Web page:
We then visited the wonderful world of birds that afternoon and a few more after that- because birds are so prominent and are also such a source of joy and wonderment. Tips on birdwatching included how not to only focus on getting the right shot of the bird on the camera and plotting it on a field guide but how to actually observe the birds with your eyes and then sketch them on your field note book. I thought I would die of shame when I was asked to draw a bird on the board. But I must confess my peacock on the whiteboard was probably a thin shade better than one or two of the other avian species that speckled the board. By this time of the day the skies had opened up in full force and when we went out on the field visit in the evening, everything was cool and fresh and green.
On these field visits we sketched birds (or thought we sketched them), we learnt names of trees and some of the fungi on their leaves, we saw ants scurrying around, spiders camouflaging themselves and were even lucky enough to witness the birth of praying mantises from their egg case. But what was most impressive for us was the depth of knowledge of Karthik. A true naturalist, he never shied away from explaining what he knew but also frankly admitting what he didn’t know. The night-time held eve more surprises with the scorpion that glowed in UV light and a painted frog that was photographed even as it hid within the bark of a tree.
I think what impressed everyone was the story of the trees- about how intelligent and old they were and how absolutely fascinating. The story of the intelligence of the fig trees especially- about how evolved they were and how each one of them supported an entire ecosystem that would be wiped out if even one of the supporting links failed. It was a lovely story and I would hardly do it justice if I told it here. It is one of those special stories on a cold night under the stars huddled around a warm fire. The trees are old and they are wise. Tolkien had a point about the Ents. So did M. Night Shyamalan with his movie- The Happening- where the trees spew out toxins that makes humans kill themselves en masse. Maybe they are being patient with us- as loving parents are.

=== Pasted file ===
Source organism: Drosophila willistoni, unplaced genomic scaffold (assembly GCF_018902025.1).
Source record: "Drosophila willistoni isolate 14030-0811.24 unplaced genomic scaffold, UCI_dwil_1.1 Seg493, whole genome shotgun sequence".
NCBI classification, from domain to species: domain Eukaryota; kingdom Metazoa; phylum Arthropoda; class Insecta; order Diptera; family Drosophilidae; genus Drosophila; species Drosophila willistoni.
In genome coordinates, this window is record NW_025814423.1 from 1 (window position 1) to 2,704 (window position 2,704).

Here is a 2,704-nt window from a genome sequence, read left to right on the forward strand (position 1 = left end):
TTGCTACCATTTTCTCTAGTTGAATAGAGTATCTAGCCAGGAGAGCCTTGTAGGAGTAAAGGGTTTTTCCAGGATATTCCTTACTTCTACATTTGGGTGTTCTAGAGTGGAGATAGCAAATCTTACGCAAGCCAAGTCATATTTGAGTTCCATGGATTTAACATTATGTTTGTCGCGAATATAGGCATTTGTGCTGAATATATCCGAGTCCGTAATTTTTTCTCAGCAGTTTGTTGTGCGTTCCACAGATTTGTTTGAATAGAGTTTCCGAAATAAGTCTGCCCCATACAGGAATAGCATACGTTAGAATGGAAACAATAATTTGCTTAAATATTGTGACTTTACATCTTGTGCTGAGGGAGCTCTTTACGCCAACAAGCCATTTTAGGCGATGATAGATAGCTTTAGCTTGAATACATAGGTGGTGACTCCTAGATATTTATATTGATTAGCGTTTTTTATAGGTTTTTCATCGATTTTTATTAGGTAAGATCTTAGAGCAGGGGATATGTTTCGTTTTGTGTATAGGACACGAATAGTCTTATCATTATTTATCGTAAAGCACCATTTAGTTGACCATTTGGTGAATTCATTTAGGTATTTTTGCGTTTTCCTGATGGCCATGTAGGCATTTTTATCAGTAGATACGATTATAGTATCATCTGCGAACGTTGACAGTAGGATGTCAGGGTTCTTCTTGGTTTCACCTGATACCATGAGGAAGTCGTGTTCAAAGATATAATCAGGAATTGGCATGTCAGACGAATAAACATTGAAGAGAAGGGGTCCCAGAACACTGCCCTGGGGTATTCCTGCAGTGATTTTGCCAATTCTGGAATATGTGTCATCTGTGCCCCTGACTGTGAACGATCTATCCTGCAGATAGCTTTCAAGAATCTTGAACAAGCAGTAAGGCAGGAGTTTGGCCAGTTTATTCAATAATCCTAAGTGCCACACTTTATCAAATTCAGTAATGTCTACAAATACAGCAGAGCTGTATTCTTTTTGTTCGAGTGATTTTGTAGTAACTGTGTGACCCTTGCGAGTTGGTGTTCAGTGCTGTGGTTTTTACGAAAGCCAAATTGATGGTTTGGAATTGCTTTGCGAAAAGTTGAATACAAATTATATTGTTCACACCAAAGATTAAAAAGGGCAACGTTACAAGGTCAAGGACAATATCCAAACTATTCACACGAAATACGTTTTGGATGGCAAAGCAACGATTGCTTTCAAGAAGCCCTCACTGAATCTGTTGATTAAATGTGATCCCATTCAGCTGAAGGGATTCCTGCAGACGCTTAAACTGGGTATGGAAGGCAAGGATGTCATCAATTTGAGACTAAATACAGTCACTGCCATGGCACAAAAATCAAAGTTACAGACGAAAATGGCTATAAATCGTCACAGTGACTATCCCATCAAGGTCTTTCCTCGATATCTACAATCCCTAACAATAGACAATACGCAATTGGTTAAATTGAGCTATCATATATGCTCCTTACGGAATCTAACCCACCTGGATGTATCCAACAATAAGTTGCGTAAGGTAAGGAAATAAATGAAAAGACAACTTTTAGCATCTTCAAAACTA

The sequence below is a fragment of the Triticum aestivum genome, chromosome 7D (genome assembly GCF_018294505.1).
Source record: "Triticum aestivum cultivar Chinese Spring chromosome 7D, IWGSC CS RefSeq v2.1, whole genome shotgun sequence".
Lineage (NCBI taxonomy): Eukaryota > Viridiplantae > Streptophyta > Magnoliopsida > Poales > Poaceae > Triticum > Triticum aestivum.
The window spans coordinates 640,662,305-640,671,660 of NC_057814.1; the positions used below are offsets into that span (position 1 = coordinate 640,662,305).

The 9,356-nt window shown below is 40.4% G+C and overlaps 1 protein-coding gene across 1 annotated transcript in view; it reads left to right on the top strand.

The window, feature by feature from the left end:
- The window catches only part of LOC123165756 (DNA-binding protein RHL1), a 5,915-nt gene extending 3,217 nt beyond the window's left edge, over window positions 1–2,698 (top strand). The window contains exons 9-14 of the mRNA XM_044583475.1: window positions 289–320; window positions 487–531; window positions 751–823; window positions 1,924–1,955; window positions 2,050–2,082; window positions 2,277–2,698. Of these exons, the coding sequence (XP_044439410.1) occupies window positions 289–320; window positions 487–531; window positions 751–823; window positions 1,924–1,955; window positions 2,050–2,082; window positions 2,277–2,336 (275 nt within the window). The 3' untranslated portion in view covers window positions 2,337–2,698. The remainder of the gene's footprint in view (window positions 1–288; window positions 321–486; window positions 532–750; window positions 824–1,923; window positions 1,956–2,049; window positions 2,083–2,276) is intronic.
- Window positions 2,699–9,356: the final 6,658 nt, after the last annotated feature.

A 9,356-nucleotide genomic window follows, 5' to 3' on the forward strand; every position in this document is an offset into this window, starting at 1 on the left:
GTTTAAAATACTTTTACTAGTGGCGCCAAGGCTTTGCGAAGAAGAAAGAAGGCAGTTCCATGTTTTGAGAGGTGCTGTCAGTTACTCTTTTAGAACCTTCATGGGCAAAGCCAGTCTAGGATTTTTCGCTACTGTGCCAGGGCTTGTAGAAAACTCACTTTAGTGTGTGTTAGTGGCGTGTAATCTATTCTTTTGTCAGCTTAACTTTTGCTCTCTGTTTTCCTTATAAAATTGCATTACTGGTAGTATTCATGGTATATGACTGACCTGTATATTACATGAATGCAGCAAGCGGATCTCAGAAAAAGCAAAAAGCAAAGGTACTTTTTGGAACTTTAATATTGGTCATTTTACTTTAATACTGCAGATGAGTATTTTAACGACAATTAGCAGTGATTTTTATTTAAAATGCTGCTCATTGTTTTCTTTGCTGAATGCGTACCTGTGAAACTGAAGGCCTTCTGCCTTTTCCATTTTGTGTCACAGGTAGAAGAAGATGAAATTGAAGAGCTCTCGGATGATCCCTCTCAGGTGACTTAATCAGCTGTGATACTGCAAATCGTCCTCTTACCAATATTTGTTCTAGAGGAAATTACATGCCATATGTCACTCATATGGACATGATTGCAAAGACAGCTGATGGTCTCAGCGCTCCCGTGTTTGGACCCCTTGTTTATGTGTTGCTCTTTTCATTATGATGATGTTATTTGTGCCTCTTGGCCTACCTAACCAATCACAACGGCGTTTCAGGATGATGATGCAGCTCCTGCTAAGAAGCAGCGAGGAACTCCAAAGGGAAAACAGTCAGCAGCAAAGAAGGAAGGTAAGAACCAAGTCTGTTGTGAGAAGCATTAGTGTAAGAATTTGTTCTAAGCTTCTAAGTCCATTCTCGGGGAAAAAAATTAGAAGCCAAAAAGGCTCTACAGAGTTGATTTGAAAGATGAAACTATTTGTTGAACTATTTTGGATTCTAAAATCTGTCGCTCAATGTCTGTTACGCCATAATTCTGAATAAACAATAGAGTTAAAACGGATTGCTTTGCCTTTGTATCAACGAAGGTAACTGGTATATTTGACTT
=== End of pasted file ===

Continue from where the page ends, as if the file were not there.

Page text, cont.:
Karthik also taught us the importance of realising the fact that naturalism and wildlife didn’t always mean having to go into the jungle or another remote location. That close observation will yield us many subjects to study even in the cities. In fact Karthik’s many anecdotes of saving snakes, spiders, mice and many other animals made me wonder if his house wasn’t a veritable menagerie.
Time flew quickly as it always does when good things are afoot. The sessions were rivetting and we did not often feel sleepy, but Jungle Lodges pride upon the fact that they feed you like fond grandparents with exactly the same kind of homely food- so it was inevitable that we were often slow to react but nothing could stop us from realising what a wonderful opportunity we’d had in attending the programme.
The NTP did wonders for me. I cannot confess that I have lost all my fear of spiders but when you know that there has not been a spider bite fatality in India and that most spiders are in fact harmless, you do look upon them more favourably. I’m no t currently looking at spiders for pest control (of cockroaches- my geckos do a wonderful job) but I will attempt to treat them with more respect.
As for the trees, well I have fallen in love with them. For they are beautiful, patient and do not fidget like the birds. I went to the NTP a human and came out an ent-wife. There that’s a tale for you now!
(Note: Ents are the mythical trees who walk and talk in J.R.R. Tolkien’s ‘The Lord of the Rings’)